Updated: Sep 5
Period poverty, defined as the lack of accessibility or affordability of menstrual products and educational material, is a public health issue worldwide. Disparities in menstrual health and awareness are greatest in low to middle-income countries like India. At least 70% of Indian girls do not know what a period is when they first experience it. Moreover, only 36% of menstruators use sanitary pads, and over 20 million girls drop out of school annually due to a lack of products to manage menstruation. Period poverty is closely linked to education, politics, economics, health, and social norms. Innovations and solutions to this pervasive issue must be accessible, sustainable, and equitable across demographics.
Rural and underserved communities in India require more than donations of menstrual products; menstruation remains a bodily process mired in shame and taboos. Cultural and religious norms and myths prevent girls and women from realizing their potential and prospering and hinder them from further education and future economic opportunities. While girls and women menstruate, their communities view them as “dirty” and “impure” and bar them from specific public and private spaces. While pad distribution programs help increase access to period products, menstrual hygiene management (MHM) remains taboo, perpetuating harmful practices and stigmas. In addition to increased access, the societal and educational barriers to menstrual equity also need to be addressed.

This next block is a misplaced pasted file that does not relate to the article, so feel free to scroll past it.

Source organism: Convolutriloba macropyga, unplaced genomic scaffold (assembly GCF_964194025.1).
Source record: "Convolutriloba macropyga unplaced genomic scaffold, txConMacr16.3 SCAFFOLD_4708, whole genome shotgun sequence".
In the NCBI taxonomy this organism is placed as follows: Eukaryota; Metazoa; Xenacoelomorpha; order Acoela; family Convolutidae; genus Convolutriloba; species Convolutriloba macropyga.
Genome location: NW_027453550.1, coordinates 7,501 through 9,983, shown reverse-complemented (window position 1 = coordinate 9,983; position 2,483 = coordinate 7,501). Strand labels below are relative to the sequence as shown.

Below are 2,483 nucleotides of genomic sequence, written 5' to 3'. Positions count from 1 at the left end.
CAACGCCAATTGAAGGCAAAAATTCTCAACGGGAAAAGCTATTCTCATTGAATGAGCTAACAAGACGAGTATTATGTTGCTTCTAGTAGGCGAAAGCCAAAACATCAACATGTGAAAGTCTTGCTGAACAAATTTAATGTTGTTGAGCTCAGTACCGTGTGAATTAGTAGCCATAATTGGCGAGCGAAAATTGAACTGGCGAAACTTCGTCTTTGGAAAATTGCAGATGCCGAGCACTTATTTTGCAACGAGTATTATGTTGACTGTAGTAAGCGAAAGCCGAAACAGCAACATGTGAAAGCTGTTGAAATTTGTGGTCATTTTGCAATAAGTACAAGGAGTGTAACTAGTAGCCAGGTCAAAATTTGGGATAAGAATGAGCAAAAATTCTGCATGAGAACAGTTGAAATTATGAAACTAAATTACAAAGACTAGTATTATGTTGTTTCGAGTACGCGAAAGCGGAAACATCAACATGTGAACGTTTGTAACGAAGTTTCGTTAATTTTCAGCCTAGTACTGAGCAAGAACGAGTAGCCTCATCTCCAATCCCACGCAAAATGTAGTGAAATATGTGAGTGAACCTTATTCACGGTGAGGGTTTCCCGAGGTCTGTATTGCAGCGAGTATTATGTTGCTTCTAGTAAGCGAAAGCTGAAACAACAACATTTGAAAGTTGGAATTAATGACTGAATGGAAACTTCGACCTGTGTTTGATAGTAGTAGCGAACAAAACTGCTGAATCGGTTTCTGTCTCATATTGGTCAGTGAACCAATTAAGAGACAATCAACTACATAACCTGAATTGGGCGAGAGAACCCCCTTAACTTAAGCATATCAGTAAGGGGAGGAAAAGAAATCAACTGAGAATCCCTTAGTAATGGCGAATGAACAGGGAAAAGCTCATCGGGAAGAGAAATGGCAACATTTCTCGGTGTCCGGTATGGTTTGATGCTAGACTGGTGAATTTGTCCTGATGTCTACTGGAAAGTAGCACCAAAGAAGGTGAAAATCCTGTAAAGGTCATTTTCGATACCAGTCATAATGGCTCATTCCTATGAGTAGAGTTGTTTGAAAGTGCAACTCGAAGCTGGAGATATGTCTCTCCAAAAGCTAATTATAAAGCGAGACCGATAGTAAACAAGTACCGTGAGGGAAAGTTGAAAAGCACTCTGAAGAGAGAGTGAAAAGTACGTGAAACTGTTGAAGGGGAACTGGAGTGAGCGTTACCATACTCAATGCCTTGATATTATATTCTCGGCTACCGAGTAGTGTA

Pad-making machines have a positive educational, social, and economic impact on period poverty. A low-cost version of the industrial machines that produce pads, these meat-grinder-like mechanisms tear boards of cellulose into fluffy cotton, which is then compressed and layered, attached to a film, and wrapped in cloth. In a country where old clothes, rags, and even newspapers are used instead of sanitary pads, these pad machines offer a solution that decreases stigma by welcoming open conversations and sexual and reproductive health while increasing education and access.
This was precisely the mission of Action India, a grassroots NGO that installed a manual pad machine in Kathikhera, a rural village in Hapur, India with the help of The Pad Project, a non-profit organization with the mission of ending period poverty and stigma surrounding menstruation. With a population of almost 3,000 people, 50% of whom are female, Kathikhera desperately needed a solution to period poverty. Documented in the Academy-Award-winning film Period. End of Sentence., this village had no access to pads for generations, forcing girls and women to use makeshift materials to manage their periods. The lack of MHM in Kathikhera forced girls to drop out of school and resulted in health complications. Once a pad-making machine was installed in their village, women learned to operate it and sell their pads throughout their community, allowing many of them to earn their own income for the first time in their lives. Moreover, the machines sparked discussion on menstruation and sexual health within the community.